What will Brexit mean for RegTech companies?

Britain is poised to leave the EU in the end of October. The divorce could affect everything from RegTech funding to legislation.

Prime minister Boris Johnson has pledged to push the UK out of the EU by Thursday October 31. For the RegTech sector, this project could lead to a lot of challenges.

The first of them is that regulations – the bread and butter of RegTech companies – risk becoming even more complicated.

Remonda Kirketerp-Møller is the founder and CEO of muinmos, the regulatory compliance solutions company. She tells RegTech Analyst, “Even without a Brexit, it has become obvious over the years that the regulatory terminology applied by the United Kingdom is quite different for a number of the services, activities and instruments when cross-referenced with the Markets in Financial instruments Directive better, known as MiFID. This has for many years resulted in confusion amongst the EU member states, especially when the financial services authorities of these member states passported their financial investment firm’s services into the United Kingdom and vice-versa.”

Kirketerp-Møller continues, “There is also no doubt, that at least for the foreseeable future, Brexit will add even more to the complexity for both financial investment firms and financial services authorities having to consider uncertainty, and potentially a whole new legislative framework not just for financial investment firms in the UK, but also UK citizens and residents wishing to become clients of EU financial investment firms and vice versa. The UK is very likely to become a third country for the purposes of the EU legal framework which means that it will not be possible for the UK to rely on the existing passporting regime.”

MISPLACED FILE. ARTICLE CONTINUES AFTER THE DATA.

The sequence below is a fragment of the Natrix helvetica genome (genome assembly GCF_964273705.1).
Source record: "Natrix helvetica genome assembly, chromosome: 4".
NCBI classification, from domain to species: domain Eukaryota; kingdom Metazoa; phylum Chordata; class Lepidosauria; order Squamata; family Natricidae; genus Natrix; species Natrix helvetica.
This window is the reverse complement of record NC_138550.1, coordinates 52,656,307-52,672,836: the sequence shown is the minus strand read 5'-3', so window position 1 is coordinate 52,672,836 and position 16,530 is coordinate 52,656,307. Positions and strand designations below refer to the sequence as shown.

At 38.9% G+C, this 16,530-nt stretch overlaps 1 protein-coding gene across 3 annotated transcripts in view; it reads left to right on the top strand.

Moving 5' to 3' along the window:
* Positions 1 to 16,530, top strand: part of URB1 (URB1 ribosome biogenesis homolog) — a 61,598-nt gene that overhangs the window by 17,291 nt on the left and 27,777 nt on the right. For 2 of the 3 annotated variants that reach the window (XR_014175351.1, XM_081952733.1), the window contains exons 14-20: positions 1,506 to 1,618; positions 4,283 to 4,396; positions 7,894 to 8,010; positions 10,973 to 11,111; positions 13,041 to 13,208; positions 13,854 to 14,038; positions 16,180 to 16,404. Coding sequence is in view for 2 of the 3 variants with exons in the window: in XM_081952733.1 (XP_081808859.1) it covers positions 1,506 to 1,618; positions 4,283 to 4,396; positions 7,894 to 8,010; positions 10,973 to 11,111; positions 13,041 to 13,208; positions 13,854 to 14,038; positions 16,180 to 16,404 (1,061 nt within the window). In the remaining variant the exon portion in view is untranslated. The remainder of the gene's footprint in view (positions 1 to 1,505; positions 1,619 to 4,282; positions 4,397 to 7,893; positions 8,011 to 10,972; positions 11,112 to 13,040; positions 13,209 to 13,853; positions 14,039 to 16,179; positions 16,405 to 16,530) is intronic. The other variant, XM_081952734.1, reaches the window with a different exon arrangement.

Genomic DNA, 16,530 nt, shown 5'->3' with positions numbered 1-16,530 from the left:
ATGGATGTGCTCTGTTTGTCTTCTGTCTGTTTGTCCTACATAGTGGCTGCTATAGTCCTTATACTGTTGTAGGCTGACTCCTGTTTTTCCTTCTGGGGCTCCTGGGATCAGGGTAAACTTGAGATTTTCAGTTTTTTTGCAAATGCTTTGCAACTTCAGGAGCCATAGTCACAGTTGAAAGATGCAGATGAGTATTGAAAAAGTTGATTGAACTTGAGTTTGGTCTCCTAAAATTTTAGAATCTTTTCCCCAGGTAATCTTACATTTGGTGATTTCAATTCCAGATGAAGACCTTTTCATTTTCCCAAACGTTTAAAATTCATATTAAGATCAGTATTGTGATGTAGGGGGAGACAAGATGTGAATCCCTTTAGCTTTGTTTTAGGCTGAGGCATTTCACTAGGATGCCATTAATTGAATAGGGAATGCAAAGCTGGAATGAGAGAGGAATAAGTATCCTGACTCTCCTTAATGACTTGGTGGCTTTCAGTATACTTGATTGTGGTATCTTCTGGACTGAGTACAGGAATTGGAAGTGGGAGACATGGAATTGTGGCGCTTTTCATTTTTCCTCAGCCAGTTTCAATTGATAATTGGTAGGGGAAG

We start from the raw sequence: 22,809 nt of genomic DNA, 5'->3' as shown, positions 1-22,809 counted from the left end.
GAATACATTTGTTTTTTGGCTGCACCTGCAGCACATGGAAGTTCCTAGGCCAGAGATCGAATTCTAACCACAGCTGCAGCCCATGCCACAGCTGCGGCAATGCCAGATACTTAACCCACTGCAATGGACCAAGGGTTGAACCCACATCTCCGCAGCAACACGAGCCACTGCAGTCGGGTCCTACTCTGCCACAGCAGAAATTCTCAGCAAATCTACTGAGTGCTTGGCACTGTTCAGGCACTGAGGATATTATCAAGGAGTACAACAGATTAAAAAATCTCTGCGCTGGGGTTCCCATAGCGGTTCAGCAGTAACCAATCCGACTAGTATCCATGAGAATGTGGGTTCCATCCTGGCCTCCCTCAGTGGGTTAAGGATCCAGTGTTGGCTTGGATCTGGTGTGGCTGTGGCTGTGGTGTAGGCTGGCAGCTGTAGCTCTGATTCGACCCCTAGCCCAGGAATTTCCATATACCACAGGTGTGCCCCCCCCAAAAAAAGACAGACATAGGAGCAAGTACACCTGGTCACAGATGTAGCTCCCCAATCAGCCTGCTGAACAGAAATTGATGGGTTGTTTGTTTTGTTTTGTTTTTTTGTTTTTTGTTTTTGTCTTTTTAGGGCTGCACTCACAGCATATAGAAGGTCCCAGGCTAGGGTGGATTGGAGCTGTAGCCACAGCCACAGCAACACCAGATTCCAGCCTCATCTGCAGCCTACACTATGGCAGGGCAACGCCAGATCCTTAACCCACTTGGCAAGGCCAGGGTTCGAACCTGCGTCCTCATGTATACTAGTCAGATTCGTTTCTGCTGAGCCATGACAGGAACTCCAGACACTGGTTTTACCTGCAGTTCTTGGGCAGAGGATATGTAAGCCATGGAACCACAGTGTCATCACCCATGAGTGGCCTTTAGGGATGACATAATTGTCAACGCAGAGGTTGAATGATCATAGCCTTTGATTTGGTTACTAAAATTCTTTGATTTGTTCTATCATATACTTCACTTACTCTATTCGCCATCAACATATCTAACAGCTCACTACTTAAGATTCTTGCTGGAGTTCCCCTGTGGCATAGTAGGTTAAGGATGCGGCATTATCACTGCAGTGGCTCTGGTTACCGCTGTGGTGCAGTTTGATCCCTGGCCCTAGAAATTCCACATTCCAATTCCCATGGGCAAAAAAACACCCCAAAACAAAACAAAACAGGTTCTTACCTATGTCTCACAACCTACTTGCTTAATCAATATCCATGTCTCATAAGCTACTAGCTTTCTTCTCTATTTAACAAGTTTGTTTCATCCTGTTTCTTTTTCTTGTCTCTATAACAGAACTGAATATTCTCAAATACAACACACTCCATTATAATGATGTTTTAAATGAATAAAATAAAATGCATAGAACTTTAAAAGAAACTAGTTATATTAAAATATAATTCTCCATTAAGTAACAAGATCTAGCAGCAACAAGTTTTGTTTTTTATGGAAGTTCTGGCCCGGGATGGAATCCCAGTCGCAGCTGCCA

A similar sentiment was recently shared by Gareth Gadd, chief business development officer at Compliance Compendium, the RegTech enterprise. Speaking with RegTech Analyst, he believed Brexit could cause compliance requirements regarding data protection to change. While the General Data Protection Regulation, (GDPR) is currently the go-to legislation for data privacy, leaving the EU could mean this could change. The law is currently part of UK legislation.

Some of the uncertainties, for instance, is due to it being unclear whether or not a post-Brexit UK would be allowed to remain a member of the European Data Protection Board, which is the European body coordinating the cooperation between the member states’ data regulation authorities. Gadd suggested this would cause doubt about who would launch infringement cases against the UK in case of misapplication of GDPR and how Britain would make sure it is up to date with GDPR changes.

What about funding? According to RegTech Analyst’s research, UK-based RegTech companies have attracted almost half of the investment going into the European sector in the first six months of 2019. During that period, $254.8m were injected into the country’s ecosystem. $515.7m were invested in the European RegTech sector during that same period. Over the past five years, RegTech investment has increased from $45.6m in 2014 to $217m in 2018.

But what about after the UK’s more or less conscious uncoupling from the EU? “The UK is still the leading destination in Europe for global tech investors and that is not likely to change in the coming years,” argues Samuel Leach, founder of trading consultancy Samuel & Co. “Tech remains a thriving sector despite the threat of the Brexit outcome. While the upheaval of Brexit could eventually have an impact, sources suggest that talk of the UK’s demise is certainly premature.”

Indeed, the Government has taken measures to ensure that’s the case. In July, it launched a review to see how the country’s financial services can remain ahead of the pack come Brexit.

In fact, Kirketerp-Møller believes that Britain leaving the EU could be a boost for the sector. She says, “The need for RegTechs in Europe will become even more relevant where RegTech solutions can alleviate vast parts of this confusion and therefore aid the financial services authorities in understanding how the changes impact their jurisdiction and clients as we well as aid that financial investment firms in not only being compliant but also assist them in conquering new markets, delivering a clearer framework on any new legislative requirements and thus lead to faster onboarding. Therefore, financial institutions need not despair as seems to be the backbone reaction, but rather seek the opportunities, which new developments always bring.”

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